Bauma 2013 Equipment Show Opens
Snaking their way through the thick crowds, contractors visiting this year's Bauma expo in Munich were pumped up about hydraulic hybrids—machines that recover fluid energy and save 20% or more in diesel fuel at a fraction of the cost of electric power. "This will change the world in our business," said Caterpillar Chairman and CEO Doug Oberhelman.
Caterpillar, Hyundai and Liebherr were all displaying new hydraulic hybrids at the show, which was expected to set a new record of more than 500,000 people. On April 16, Oberhelman presented the keys to Cat's first 336EH hydraulic-hybrid excavator to Stem Antonsen, a heavy civil contractor in Norway. He said he expects a one- to two-year payback on the hybrid, which costs 9% more than the standard model.
Washington State Bridge Chief Dismissed After Design Errors
Jugesh Kapur, head of the Washington State Dept. of Transportion's bridge and structures office, has been dismissed from his position, and another employee disciplined, following the design errors that have delayed work on the S.R. 520 replacement bridge, say local media reports. Cracks were discovered in one of the first pontoons fabricated for the project. An agency spokesman declined to confirm names or answer questions on the subject or any related personnel matters.
Contractor Wins $500,000 Bonus For Finishing Job 30 Days Early
A North Carolina contractor had to use snowplows to clear worksite roads after winter snowstorms, but it was worth it. Phillips & Jordan Inc. won the $500,000 promised bonus for completing U.S. 441 between Gatlinburg, Tenn., and Cherokee, N.C., which opened on April 15, 30 days ahead of deadline. The two-lane highway had been closed since a Jan. 15 landslide took out a 200-ft section. Phillips & Jordan replaced 275 ft of highway under the $4-million contract, says Dudley Orr, vice president.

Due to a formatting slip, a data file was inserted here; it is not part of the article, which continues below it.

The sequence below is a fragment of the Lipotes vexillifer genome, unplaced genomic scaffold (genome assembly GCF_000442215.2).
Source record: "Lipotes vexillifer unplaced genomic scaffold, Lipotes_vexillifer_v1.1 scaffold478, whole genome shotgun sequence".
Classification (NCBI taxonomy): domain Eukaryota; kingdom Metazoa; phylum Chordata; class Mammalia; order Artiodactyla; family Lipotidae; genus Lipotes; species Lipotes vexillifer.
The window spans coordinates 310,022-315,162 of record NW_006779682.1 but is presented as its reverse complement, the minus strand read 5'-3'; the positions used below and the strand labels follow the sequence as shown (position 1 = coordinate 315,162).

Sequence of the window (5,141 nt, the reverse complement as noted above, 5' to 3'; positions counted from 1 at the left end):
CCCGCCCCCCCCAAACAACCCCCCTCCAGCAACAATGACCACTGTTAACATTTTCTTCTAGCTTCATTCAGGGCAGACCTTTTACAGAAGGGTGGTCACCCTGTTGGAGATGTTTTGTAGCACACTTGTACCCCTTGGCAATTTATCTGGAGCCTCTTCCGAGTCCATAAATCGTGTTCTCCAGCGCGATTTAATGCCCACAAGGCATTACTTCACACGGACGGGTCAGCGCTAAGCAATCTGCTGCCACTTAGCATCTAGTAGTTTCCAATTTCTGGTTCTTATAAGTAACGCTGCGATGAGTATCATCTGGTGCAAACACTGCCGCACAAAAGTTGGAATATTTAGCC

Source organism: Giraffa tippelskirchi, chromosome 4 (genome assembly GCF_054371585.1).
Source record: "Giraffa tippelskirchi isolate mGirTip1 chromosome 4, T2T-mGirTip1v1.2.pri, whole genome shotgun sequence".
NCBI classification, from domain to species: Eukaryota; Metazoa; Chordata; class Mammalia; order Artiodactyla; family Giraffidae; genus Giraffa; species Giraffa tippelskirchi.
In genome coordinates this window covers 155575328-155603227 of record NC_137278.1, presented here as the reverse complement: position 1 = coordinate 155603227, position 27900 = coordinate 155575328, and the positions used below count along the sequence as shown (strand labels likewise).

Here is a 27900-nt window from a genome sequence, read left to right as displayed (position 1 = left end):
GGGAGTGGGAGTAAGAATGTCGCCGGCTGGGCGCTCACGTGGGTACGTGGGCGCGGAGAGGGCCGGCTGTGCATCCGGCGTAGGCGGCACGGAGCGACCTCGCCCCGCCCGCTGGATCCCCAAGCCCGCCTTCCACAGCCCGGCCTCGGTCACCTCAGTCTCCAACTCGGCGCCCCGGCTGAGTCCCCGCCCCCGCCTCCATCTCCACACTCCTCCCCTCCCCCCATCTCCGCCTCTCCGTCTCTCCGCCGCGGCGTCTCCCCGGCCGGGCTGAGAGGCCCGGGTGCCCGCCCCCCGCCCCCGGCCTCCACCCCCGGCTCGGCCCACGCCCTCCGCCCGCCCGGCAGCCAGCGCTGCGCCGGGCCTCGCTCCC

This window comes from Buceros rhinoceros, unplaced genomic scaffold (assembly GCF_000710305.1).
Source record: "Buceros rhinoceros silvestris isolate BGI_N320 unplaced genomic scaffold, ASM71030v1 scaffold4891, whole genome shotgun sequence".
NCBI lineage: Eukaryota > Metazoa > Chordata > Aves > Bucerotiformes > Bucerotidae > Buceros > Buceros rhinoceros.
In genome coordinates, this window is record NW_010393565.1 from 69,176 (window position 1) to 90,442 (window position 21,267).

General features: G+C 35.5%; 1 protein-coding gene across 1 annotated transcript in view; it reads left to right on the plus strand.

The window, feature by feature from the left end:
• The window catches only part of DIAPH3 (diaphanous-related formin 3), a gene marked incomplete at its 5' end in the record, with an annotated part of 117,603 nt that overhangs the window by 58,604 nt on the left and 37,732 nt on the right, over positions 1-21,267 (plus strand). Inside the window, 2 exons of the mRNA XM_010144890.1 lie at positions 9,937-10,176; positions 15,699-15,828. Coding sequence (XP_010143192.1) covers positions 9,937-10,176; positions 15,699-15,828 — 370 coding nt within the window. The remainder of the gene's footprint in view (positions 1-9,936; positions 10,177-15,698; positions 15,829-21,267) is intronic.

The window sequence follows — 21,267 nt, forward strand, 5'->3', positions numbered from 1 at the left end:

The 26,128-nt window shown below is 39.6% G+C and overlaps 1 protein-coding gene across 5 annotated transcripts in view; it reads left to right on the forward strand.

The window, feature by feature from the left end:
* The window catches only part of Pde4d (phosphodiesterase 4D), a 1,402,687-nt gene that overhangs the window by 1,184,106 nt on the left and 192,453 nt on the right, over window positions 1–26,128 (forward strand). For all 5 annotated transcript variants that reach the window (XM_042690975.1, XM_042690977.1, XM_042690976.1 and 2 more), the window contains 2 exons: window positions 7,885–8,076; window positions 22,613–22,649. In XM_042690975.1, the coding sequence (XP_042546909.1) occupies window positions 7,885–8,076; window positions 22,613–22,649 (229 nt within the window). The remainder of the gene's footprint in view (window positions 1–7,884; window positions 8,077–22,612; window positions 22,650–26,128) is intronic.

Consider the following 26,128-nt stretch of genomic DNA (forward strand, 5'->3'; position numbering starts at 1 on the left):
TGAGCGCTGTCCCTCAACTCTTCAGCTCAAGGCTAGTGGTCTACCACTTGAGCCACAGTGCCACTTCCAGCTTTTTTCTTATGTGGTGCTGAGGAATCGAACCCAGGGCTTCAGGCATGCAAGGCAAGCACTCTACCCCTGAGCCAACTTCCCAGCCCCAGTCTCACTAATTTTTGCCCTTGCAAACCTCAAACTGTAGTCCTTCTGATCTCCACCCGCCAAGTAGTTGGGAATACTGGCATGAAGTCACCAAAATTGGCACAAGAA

Schiavone-Picone Is Low Bid For NYC Subway Station Job
A joint venture of Schiavone Construction, the Secaucus, N.J., unit of Spain-based Dragados S.A., and John P. Picone Inc. Lawrence, N.Y., is the apparent low bidder on a contract for entrances, facilities, MEP, finishes and related work at the 86th Street station of the Second Avenue subway in Manhattan, says MTA. The firms bid $208.37 million. Four other teams submitted bids that ranged from $258.78 million to $268 million.
An MTA spokeswoman says the expected award is in June, with construction set to start in September and anticipated completion in 2016. But tenants and owners of a 21-story apartment building on 86th Street filed suit in federal court last month to halt station work, claiming it would be a hazard, according to a published report. A similar suit filed in 2011 was dismissed. MTA declined comment.